After less than two months in government service, former Coinbase chief legal officer Brian Brooks came through for the cryptocurrency industry in a big way.
On July 22, the U.S. Treasury Department’s Acting Comptroller of the Currency published a letter clarifying that U.S. banks and federal savings associations are allowed to provide custody services for cryptocurrencies.
In that letter, the Office of the Comptroller of the Currency “concludes that providing cryptocurrency custody services, including holding unique cryptographic keys associated with cryptocurrency, is a modern form of traditional bank activities related to custody services,” according to a release. “Crypto custody services may extend beyond passively holding ‘keys.’”
The OCC had provided banks and thrifts with the authority to custody digital assets for safekeeping as long ago as 1998, but cryptocurrencies’ legality has been murky at best in the banking world.
“From safe-deposit boxes to virtual vaults, we must ensure banks can meet the financial services needs of their customers today,” said Brooks. “This opinion clarifies that banks can continue satisfying their customers’ needs for safeguarding their most valuable assets, which today for tens of millions of Americans includes cryptocurrency.”
The announcement “signifies a real acceleration in the embrace of the digital asset class and the value of digital currency solutions,” said Robert Cooper, CEO of cryptocurrency custodian Digivault.
“Not only does this represent seismic development for crypto holders in the U.S., but echoes a broader trend regarding the acceptance of digital assets amongst global regulators.”Robert Cooper, Digivault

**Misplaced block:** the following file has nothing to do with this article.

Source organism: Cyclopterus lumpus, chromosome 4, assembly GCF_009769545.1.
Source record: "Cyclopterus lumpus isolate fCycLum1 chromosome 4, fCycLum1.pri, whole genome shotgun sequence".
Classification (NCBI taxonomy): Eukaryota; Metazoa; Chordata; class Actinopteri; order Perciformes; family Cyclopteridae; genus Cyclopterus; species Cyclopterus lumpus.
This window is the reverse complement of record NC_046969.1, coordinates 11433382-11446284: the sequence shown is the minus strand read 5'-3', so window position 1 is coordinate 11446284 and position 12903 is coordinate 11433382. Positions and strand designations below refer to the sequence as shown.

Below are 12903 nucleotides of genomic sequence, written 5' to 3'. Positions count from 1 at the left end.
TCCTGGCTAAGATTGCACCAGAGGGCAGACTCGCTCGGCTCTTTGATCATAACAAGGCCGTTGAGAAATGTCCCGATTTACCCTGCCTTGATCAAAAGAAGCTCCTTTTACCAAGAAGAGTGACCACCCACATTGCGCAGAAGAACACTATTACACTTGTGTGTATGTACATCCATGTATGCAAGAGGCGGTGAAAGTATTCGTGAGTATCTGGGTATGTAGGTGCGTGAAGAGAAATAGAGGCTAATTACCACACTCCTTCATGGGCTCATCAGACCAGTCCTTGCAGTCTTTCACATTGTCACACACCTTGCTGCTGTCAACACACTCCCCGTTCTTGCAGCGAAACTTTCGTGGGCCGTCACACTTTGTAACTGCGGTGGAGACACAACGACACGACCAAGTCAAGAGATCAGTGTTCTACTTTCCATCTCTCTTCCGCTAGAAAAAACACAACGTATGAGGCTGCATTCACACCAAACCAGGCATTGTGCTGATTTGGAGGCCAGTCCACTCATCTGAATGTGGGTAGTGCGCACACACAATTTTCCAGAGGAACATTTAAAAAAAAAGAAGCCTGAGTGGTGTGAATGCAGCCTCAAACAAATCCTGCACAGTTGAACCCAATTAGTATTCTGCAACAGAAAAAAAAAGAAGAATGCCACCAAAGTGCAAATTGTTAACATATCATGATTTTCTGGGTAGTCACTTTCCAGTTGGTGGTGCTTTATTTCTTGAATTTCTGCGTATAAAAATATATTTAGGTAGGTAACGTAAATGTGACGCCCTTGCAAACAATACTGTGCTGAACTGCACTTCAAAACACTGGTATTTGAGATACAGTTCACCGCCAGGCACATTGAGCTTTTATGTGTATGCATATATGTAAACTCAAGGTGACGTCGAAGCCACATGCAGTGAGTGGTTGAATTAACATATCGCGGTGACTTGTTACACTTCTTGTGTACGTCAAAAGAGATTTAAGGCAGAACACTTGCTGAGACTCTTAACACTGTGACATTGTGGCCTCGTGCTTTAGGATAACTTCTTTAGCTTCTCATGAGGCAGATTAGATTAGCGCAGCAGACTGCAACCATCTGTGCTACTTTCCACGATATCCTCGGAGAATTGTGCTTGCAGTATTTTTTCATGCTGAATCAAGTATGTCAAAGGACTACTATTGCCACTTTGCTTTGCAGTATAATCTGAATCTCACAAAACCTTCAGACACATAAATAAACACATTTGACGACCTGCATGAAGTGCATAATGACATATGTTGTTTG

“Indeed, virtually all central banks are actively looking in some way at creating their own digital currencies,” or CBDCs, he added.
Pointing to the banking industry’s need to “leverage new technology and innovative ways to serve their customers’ needs,” an OCC release accompanying the letter said providing crypto custody will allow banks to “continue to fulfill the financial intermediation function they have historically played in providing payment, lending, and deposit services.”
Interpretive Letter No. 1170 is framed as an answer to a bank’s request for clarification on this issue.
More broadly, it “reaffirms the OCC’s position that national banks may provide permissible banking services to any lawful business they choose, including cryptocurrency businesses, so long as they effectively manage the risks and comply with applicable law.”
The letter goes on to describe cryptocurrency custody as “a permissible form of a traditional banking activity.”
This also applies to cryptocurrencies held by banks in a fiduciary capacity—such as a trustee, executor of a will, or an investment advisor.
Unsurprisingly, the letter goes on to warn that a custodial bank’s responsibilities would include effective anti-money laundering controls. It also notes that, as different cryptocurrencies have different characteristics, risk management procedures would have to be specific to a particular currency token.
Finally, it offers to assist banks in setting up these services, recommending that banks “consult with OCC supervisors as appropriate prior to engaging in cryptocurrency custody.”
Updated at 9:45 a.m. on July 23 to add comments by Robert Cooper.